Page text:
The new 1.2km traffic-free path connects Kingston-Upon Thames with Merton and provides a new opportunity for travel. The path makes the journey between New Malden and Raynes Park safer, convenient and more attractive for people walking and on cycles, avoiding busy roads and a dual carriageway
The project is part of Kingston Council’s £30m “mini-Holland” programme, funded by the Mayor of London
Creating a valuable community asset
Hailed as a ‘valuable new community asset’ and creating a new route on previously inaccessible land, a 1.2km walking and cycling path has been opened between New Malden and Raynes Park in South West London.
“My thanks and congratulations to all those involved in delivering the best piece of new infrastructure that South West London has seen for several years," says a local resident.
"The new purpose-built 'Dutch-style' pedestrian/cycle facility linking New Malden High Street at New Malden Station to Raynes Park is proving its worth on a minute by minute basis.
"I use it regularly and it is clearly being used for exactly the sorts of activities intended. These range from the hardened commuter, the parent and child on a bike cycling to school, the dog walker, the jogger, and the pedestrian accessing the services of either Raynes Park or New Malden, as well as those who choose it for the delightful little park which has been created at a mid-point along the route.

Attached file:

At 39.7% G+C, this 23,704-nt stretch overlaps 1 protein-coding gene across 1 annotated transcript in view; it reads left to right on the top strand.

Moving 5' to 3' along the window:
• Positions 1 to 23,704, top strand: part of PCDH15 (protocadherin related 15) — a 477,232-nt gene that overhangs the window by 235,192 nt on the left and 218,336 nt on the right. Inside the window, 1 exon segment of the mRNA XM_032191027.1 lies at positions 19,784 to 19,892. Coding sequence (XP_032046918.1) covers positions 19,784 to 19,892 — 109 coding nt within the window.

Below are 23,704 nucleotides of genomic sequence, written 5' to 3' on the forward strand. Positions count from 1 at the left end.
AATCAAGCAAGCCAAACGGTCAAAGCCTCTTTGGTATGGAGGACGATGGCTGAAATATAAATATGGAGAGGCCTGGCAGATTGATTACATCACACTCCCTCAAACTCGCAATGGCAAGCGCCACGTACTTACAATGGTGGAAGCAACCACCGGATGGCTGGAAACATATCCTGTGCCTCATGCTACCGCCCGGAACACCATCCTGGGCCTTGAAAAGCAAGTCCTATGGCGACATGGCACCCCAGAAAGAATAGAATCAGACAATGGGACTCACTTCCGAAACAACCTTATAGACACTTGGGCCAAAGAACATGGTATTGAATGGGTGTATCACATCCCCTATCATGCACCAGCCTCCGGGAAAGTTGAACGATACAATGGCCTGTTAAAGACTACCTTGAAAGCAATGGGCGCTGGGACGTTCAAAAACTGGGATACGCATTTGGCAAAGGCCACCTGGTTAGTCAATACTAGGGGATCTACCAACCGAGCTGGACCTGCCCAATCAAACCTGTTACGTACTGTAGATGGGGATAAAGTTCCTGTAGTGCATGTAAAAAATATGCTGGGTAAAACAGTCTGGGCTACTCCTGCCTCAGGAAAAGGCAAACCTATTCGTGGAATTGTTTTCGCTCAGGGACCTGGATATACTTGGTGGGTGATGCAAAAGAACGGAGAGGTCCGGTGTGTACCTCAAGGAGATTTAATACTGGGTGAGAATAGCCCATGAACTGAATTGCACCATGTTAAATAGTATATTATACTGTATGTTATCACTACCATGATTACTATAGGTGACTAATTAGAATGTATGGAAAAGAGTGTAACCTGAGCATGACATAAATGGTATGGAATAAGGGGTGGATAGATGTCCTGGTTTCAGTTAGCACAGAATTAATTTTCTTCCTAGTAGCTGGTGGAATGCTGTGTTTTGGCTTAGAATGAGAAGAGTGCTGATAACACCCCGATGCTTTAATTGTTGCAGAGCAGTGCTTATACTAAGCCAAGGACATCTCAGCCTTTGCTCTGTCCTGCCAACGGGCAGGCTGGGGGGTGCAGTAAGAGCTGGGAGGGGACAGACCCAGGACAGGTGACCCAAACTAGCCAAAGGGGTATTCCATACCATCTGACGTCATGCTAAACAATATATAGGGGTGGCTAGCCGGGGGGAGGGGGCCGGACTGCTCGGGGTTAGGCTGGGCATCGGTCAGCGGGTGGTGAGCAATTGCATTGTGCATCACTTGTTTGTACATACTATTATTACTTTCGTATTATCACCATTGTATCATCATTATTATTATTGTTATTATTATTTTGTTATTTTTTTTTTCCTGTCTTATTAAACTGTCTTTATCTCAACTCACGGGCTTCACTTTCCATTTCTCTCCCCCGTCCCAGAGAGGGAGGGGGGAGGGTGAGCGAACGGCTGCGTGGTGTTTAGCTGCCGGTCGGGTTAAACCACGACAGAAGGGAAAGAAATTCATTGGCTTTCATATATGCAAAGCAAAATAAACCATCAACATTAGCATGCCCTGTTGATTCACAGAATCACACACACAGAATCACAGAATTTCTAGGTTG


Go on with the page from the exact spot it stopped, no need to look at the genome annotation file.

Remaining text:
"Every day I pass people with smiles on their faces because of the improvement that this relatively modest investment makes to their lives.
"So thanks to all those involved. You’ve helped local people there and they clearly appreciate it!”
Helping people to walk and cycle
We are proud to have supported this project, connecting Kingston-Upon Thames with Merton. It opens up an entirely traffic-free path between New Malden Railway Station and Raynes Park Recreation Ground, helping people walking and cycling to avoid long, busy alternative routes and improving journey times.
Space for people of all ages and abilities
As well as providing an attractive new active travel link, the project has created a space for people of all ages and abilities to access and enjoy the environment and wildlife in the area, with the local ecology and biodiversity being important considerations in the design of this project and its future legacy.
The new path runs parallel to a railway line on land owned by Thames Water. It passes under the A3 Kingston bypass and is part of the Royal Borough of Kingston upon Thames’ £30 million “mini-Holland” Go Cycle programme, funded by the Mayor of London. It was managed by the borough’s Go Cycle programme team.
Playing a key part in Go-Cycle
We supported the council’s Go-Cycle team throughout delivery of the scheme, delivering the concept design, ecological surveys, local resident and wider community engagement, stakeholder management, partner negotiations and public consultation for the scheme, demonstrating the benefits of a collaborative design approach and vision.
Bryn Lockwood, Neighbourhoods and Networks Programme Manager at Sustrans in London said: